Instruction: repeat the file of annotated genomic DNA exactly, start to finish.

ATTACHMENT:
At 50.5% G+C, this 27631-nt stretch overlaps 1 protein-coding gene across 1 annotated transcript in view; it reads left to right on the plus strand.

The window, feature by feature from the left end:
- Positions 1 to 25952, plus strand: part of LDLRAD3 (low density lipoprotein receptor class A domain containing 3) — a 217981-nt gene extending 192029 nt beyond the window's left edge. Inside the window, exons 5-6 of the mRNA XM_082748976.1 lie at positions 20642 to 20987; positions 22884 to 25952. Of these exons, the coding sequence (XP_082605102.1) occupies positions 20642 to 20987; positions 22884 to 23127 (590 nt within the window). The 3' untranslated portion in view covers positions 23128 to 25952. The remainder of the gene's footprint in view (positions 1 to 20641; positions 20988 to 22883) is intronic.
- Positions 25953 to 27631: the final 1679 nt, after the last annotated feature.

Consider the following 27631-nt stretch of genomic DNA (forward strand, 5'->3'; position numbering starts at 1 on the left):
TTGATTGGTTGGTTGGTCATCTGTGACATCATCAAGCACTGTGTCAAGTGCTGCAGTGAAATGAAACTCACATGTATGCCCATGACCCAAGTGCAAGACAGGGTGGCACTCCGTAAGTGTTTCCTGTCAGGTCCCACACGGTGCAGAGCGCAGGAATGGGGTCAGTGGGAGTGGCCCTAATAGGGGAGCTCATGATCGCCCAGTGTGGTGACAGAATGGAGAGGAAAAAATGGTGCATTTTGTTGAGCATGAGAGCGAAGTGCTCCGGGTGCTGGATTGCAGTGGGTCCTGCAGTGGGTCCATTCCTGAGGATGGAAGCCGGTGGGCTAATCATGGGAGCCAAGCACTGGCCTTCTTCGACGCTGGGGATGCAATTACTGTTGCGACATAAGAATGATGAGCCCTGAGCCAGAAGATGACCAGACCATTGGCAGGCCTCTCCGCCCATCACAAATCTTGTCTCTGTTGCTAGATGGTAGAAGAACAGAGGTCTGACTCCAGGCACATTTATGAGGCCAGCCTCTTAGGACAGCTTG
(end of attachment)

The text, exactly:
At 50.5% G+C, this 27631-nt stretch overlaps 1 protein-coding gene across 1 annotated transcript in view; it reads left to right on the plus strand.

The window, feature by feature from the left end:
- Positions 1 to 25952, plus strand: part of LDLRAD3 (low density lipoprotein receptor class A domain containing 3) — a 217981-nt gene extending 192029 nt beyond the window's left edge. Inside the window, exons 5-6 of the mRNA XM_082748976.1 lie at positions 20642 to 20987; positions 22884 to 25952. Of these exons, the coding sequence (XP_082605102.1) occupies positions 20642 to 20987; positions 22884 to 23127 (590 nt within the window). The 3' untranslated portion in view covers positions 23128 to 25952. The remainder of the gene's footprint in view (positions 1 to 20641; positions 20988 to 22883) is intronic.
- Positions 25953 to 27631: the final 1679 nt, after the last annotated feature.

Consider the following 27631-nt stretch of genomic DNA (forward strand, 5'->3'; position numbering starts at 1 on the left):
TTGATTGGTTGGTTGGTCATCTGTGACATCATCAAGCACTGTGTCAAGTGCTGCAGTGAAATGAAACTCACATGTATGCCCATGACCCAAGTGCAAGACAGGGTGGCACTCCGTAAGTGTTTCCTGTCAGGTCCCACACGGTGCAGAGCGCAGGAATGGGGTCAGTGGGAGTGGCCCTAATAGGGGAGCTCATGATCGCCCAGTGTGGTGACAGAATGGAGAGGAAAAAATGGTGCATTTTGTTGAGCATGAGAGCGAAGTGCTCCGGGTGCTGGATTGCAGTGGGTCCTGCAGTGGGTCCATTCCTGAGGATGGAAGCCGGTGGGCTAATCATGGGAGCCAAGCACTGGCCTTCTTCGACGCTGGGGATGCAATTACTGTTGCGACATAAGAATGATGAGCCCTGAGCCAGAAGATGACCAGACCATTGGCAGGCCTCTCCGCCCATCACAAATCTTGTCTCTGTTGCTAGATGGTAGAAGAACAGAGGTCTGACTCCAGGCACATTTATGAGGCCAGCCTCTTAGGACAGCTTG